Your thoughts?

               

Why the Democrats are fighting a losing fight against Palin

September 7, 2008 by Taylor Marshall  
Filed under Politics

Americans finally have an open window into the minds of the Democratic party and the liberal media.

Sarah Palin has revealed the Left’s deep disgust for motherhood, children, and infants that are typically “unwanted”. They have been bragging for twenty years that their daughters could grow up to do anything that their sons might do – and now they have unwittingly declared themselves as hypocrites.

According to the Left, we rightwingers, evangelicals, conservatives, practicing Catholics, and religious fanatics are the perennial hypocrites. The Left has been throwing stones for so long that they have forgotten that their house is made of glass.

The Left’s glass house has shattered and now they are running around cutting their feet on the broken glass. Meanwhile, McCain is stomping through the mess with his combat boots accompanied by his VP in heels. This is becoming interesting.

               

Catholic Bobby Jindal wins Louisiana race

September 21, 2007 by Taylor Marshall  
Filed under Politics


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Bobby Jindal is the new thirty-six year old Governor of Louisiana. He is a Rhodes scholar, pro-life, and a convert to Catholicism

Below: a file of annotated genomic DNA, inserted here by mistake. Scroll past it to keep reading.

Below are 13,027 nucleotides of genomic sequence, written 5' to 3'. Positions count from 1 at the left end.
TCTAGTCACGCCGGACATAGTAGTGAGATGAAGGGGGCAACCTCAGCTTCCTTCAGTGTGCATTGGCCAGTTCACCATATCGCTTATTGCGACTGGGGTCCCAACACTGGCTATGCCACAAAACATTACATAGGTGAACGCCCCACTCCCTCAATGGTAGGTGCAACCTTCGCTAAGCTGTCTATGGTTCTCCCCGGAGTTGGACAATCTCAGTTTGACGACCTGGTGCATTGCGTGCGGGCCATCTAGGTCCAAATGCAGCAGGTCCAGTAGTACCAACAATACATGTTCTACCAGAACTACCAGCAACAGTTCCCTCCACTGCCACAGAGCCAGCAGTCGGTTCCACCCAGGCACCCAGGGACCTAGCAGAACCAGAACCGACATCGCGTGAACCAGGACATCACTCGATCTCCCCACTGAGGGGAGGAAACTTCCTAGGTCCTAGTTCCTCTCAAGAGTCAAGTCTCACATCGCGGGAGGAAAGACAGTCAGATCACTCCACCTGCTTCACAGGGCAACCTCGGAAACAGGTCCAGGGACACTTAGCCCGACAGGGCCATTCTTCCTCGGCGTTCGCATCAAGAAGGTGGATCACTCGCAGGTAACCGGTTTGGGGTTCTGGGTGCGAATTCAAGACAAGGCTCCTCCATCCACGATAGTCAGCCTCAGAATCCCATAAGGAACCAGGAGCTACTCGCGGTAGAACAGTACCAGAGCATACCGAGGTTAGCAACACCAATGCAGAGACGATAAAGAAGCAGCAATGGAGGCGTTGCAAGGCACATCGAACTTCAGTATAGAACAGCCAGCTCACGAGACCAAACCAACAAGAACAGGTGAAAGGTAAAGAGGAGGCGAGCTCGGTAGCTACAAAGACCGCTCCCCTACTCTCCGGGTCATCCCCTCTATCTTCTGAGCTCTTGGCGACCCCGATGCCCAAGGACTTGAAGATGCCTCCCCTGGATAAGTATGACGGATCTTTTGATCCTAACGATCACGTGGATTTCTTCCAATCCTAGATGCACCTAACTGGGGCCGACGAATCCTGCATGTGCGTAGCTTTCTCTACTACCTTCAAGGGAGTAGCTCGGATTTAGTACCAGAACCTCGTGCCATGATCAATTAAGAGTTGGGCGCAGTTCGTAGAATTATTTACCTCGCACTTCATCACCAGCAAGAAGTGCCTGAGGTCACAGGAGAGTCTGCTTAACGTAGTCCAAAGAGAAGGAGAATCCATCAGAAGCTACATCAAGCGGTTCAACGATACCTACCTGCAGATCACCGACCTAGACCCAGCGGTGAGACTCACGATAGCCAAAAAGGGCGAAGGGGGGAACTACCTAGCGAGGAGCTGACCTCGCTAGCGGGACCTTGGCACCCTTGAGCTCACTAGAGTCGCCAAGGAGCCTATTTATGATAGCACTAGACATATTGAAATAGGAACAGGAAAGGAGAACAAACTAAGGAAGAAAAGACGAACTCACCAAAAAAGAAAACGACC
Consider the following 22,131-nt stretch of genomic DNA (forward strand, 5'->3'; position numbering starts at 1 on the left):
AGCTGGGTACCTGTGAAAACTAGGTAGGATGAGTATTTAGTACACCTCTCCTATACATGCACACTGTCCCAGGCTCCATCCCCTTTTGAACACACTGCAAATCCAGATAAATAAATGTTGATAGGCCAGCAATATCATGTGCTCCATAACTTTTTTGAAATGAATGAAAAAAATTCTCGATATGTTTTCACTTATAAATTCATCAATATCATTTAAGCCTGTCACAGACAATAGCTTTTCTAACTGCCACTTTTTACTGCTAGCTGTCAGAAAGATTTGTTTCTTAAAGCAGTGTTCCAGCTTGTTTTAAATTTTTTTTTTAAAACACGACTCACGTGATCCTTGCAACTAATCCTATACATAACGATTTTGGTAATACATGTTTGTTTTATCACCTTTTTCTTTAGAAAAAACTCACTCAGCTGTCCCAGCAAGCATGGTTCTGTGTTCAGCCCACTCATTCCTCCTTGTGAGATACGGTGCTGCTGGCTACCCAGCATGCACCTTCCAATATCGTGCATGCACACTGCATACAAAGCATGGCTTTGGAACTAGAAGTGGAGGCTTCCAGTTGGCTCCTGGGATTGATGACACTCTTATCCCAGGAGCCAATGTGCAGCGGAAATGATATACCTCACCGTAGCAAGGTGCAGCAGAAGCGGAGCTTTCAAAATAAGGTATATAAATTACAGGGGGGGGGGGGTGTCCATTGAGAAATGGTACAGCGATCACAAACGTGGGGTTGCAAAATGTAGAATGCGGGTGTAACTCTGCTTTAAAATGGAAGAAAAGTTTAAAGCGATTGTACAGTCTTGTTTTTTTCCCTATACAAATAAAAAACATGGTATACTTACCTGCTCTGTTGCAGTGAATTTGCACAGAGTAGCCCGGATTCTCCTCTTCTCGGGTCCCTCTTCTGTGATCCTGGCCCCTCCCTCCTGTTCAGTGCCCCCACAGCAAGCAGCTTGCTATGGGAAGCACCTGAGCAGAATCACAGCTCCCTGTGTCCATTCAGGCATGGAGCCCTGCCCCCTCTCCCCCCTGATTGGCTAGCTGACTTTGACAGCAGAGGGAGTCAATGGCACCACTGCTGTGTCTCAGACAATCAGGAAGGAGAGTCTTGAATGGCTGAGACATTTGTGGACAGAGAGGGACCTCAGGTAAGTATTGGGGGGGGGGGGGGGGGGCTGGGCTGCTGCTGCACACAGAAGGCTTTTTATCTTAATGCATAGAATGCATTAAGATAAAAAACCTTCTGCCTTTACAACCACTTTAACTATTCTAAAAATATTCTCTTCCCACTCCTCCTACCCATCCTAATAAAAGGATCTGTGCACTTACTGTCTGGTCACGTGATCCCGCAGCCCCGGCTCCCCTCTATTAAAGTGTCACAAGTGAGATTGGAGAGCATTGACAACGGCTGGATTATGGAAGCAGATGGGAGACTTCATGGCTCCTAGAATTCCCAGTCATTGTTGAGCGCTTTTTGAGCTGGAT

Like a fine vintage, we should tuck him away in the wine cellar and pull him out in time for a Presidential election year.

Read more about Bobby Jindal’s recent victory in Louisiana.

Hat tip to Walker Dollahon.

               

27% of Republicans Would Vote for Pro-Life Third Party Instead of Giuliani

September 21, 2007 by Taylor Marshall  
Filed under Politics


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This is very interesting:

If Rudy Giuliani wins the Republican nomination and a third party campaign is backed by Christian conservative leaders, 27% of Republican voters say they’d vote for the third party option rather than Giuliani. A Rasmussen Reports national telephone survey found that a three-way race with Hillary Clinton would end up with the former First Lady getting 46% of the vote, Giuliani with 30% and the third-party option picking up 14%. In head-to-head match-ups with Clinton, Giuliani is much more competitive. (Read the rest from Free Republic.)

Honestly, I think I’d rather see Hilary Clinton win and send a message to the Republican party than have the Republican party lie to me and continue to compromise their ethics platform. What do you think?